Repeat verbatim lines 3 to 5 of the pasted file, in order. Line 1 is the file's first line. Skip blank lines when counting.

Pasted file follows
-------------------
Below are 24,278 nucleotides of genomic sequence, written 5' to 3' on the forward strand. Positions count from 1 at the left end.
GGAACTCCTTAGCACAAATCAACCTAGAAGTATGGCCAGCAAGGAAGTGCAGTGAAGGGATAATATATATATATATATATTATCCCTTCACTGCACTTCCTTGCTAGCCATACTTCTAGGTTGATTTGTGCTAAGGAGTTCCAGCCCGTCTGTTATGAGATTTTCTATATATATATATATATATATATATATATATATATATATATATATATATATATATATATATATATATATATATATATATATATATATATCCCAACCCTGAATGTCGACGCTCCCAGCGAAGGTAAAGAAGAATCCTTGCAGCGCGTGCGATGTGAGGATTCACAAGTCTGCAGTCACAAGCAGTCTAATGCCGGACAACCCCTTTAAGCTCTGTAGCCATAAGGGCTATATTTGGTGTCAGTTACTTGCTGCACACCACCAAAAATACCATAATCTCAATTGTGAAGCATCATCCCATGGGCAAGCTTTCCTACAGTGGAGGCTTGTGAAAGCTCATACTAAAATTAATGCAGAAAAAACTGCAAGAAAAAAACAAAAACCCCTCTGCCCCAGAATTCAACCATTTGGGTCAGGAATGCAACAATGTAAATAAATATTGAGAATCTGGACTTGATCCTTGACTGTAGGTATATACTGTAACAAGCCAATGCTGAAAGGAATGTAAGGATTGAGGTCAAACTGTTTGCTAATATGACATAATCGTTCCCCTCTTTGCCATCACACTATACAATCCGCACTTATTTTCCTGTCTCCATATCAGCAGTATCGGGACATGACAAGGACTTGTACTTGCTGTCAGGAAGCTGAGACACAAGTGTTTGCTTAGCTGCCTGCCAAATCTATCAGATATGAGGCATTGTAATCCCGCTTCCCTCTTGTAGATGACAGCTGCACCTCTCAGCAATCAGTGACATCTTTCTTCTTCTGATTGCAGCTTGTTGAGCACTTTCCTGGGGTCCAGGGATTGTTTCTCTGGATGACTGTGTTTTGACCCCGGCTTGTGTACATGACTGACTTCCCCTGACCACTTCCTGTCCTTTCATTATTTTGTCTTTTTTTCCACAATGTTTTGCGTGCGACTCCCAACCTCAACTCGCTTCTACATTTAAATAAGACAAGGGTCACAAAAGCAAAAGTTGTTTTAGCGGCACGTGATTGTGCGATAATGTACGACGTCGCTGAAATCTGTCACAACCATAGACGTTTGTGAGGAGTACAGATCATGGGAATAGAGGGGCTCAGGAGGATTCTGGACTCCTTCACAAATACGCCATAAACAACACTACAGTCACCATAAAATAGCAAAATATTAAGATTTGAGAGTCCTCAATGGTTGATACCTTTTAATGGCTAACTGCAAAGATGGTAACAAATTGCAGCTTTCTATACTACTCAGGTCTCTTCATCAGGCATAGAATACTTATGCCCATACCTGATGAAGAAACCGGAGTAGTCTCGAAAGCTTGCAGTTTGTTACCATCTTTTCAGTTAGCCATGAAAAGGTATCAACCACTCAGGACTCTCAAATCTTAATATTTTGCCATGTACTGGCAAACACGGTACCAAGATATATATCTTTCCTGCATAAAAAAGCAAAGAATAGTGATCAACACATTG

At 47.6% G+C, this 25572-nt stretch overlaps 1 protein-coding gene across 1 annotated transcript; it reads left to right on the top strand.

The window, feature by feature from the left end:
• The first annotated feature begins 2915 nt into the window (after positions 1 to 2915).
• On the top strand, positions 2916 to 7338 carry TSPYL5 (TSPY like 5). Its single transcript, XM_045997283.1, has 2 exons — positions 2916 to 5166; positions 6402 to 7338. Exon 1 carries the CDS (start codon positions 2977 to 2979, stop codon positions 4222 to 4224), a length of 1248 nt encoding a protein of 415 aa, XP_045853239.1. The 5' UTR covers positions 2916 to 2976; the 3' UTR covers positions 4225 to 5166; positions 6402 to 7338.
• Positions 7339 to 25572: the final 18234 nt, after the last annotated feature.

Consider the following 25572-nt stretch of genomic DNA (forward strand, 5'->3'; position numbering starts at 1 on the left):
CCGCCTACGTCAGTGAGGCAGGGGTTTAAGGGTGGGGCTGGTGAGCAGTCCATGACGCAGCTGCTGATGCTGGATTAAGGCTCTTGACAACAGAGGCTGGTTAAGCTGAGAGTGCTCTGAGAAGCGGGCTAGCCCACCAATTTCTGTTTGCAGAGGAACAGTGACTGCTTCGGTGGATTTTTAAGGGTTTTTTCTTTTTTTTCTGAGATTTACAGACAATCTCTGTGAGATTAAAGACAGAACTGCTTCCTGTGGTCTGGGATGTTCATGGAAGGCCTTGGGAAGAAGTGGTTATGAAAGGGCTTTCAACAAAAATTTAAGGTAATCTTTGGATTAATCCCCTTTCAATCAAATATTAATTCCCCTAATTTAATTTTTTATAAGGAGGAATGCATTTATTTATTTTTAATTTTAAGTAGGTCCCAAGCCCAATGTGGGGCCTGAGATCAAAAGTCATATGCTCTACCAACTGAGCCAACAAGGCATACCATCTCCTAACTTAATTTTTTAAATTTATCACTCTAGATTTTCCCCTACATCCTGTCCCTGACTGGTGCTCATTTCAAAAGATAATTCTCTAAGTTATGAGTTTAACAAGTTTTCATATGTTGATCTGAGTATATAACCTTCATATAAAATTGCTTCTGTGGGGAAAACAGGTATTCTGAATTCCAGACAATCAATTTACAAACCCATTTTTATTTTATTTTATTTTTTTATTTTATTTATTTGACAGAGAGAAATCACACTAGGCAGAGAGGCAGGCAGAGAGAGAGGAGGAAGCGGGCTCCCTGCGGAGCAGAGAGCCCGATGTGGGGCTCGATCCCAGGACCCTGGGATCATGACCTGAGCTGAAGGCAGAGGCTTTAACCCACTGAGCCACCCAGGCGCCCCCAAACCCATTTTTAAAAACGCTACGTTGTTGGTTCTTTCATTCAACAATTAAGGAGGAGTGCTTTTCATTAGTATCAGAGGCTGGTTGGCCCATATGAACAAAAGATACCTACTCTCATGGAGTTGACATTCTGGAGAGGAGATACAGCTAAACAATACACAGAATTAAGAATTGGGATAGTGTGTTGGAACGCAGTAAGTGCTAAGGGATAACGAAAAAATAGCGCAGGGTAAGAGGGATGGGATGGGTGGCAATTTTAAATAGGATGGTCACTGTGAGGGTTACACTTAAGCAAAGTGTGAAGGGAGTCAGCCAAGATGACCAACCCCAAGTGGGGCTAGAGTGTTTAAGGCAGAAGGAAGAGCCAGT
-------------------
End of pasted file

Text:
At 47.6% G+C, this 25572-nt stretch overlaps 1 protein-coding gene across 1 annotated transcript; it reads left to right on the top strand.

The window, feature by feature from the left end:
• The first annotated feature begins 2915 nt into the window (after positions 1 to 2915).